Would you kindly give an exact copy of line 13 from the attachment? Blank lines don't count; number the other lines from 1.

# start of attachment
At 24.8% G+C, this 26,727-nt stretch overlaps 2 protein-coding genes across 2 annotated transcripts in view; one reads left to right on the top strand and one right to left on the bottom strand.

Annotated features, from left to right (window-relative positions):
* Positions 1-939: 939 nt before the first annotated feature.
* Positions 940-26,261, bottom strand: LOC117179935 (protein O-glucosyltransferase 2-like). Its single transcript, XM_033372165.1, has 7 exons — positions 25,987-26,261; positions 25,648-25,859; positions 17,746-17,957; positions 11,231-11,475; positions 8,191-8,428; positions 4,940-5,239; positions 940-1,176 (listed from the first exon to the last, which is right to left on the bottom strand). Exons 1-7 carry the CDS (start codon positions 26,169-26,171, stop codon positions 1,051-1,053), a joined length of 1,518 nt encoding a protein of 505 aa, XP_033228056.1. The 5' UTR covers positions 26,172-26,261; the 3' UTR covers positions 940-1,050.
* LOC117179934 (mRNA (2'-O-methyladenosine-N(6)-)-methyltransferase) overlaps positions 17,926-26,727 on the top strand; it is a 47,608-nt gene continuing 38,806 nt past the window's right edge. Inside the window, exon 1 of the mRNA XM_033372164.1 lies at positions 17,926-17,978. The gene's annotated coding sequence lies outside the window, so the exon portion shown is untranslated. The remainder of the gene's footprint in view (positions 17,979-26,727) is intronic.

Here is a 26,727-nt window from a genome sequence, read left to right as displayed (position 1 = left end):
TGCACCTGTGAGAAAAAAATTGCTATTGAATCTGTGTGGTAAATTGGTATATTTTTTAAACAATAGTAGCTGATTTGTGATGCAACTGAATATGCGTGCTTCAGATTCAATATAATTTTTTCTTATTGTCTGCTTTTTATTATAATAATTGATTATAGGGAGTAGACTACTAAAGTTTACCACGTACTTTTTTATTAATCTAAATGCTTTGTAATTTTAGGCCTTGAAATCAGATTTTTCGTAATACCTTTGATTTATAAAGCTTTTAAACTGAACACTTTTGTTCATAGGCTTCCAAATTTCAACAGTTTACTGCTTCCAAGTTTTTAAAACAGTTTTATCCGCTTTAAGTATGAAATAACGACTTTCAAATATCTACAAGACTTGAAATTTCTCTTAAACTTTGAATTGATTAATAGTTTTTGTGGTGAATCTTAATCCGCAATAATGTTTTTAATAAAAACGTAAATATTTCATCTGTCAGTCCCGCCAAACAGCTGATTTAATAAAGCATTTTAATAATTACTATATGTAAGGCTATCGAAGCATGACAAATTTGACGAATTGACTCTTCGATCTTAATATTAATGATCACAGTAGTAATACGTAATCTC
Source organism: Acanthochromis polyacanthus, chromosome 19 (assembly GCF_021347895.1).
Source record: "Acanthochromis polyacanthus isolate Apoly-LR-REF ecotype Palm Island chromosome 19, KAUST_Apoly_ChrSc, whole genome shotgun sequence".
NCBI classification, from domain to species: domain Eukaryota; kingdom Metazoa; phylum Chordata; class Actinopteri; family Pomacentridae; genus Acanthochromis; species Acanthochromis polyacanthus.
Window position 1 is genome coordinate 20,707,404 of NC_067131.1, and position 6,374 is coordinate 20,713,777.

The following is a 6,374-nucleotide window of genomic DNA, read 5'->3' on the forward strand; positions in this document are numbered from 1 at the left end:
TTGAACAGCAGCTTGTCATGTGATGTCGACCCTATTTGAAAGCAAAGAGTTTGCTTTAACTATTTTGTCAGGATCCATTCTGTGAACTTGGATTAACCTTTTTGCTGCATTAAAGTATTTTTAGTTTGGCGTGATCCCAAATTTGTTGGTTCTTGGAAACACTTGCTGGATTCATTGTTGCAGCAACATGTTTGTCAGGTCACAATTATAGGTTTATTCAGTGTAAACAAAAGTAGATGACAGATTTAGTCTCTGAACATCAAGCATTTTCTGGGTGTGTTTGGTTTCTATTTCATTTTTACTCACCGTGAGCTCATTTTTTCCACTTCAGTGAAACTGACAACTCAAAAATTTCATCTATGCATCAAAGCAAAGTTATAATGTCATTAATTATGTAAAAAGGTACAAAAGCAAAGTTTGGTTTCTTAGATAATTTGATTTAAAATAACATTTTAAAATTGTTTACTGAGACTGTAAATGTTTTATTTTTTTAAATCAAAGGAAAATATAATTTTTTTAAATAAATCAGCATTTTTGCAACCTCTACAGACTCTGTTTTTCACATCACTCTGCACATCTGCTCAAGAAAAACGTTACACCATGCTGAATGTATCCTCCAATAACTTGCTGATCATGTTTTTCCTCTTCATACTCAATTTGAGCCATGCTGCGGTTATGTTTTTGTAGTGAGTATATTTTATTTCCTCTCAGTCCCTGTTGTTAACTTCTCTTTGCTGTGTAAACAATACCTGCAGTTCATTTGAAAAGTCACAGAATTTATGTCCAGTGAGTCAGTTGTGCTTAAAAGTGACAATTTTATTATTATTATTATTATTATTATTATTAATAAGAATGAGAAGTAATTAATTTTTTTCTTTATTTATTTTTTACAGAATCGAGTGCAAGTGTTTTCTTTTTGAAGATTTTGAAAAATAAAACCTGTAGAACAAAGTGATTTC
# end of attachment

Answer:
TTGAACAGCAGCTTGTCATGTGATGTCGACCCTATTTGAAAGCAAAGAGTTTGCTTTAACTATTTTGTCAGGATCCATTCTGTGAACTTGGATTAACCTTTTTGCTGCATTAAAGTATTTTTAGTTTGGCGTGATCCCAAATTTGTTGGTTCTTGGAAACACTTGCTGGATTCATTGTTGCAGCAACATGTTTGTCAGGTCACAATTATAGGTTTATTCAGTGTAAACAAAAGTAGATGACAGATTTAGTCTCTGAACATCAAGCATTTTCTGGGTGTGTTTGGTTTCTATTTCATTTTTACTCACCGTGAGCTCATTTTTTCCACTTCAGTGAAACTGACAACTCAAAAATTTCATCTATGCATCAAAGCAAAGTTATAATGTCATTAATTATGTAAAAAGGTACAAAAGCAAAGTTTGGTTTCTTAGATAATTTGATTTAAAATAACATTTTAAAATTGTTTACTGAGACTGTAAATGTTTTATTTTTTTAAATCAAAGGAAAATATAATTTTTTTAAATAAATCAGCATTTTTGCAACCTCTACAGACTCTGTTTTTCACATCACTCTGCACATCTGCTCAAGAAAAACGTTACACCATGCTGAATGTATCCTCCAATAACTTGCTGATCATGTTTTTCCTCTTCATACTCAATTTGAGCCATGCTGCGGTTATGTTTTTGTAGTGAGTATATTTTATTTCCTCTCAGTCCCTGTTGTTAACTTCTCTTTGCTGTGTAAACAATACCTGCAGTTCATTTGAAAAGTCACAGAATTTATGTCCAGTGAGTCAGTTGTGCTTAAAAGTGACAATTTTATTATTATTATTATTATTATTATTATTAATAAGAATGAGAAGTAATTAATTTTTTTCTTTATTTATTTTTTACAGAATCGAGTGCAAGTGTTTTCTTTTTGAAGATTTTGAAAAATAAAACCTGTAGAACAAAGTGATTTC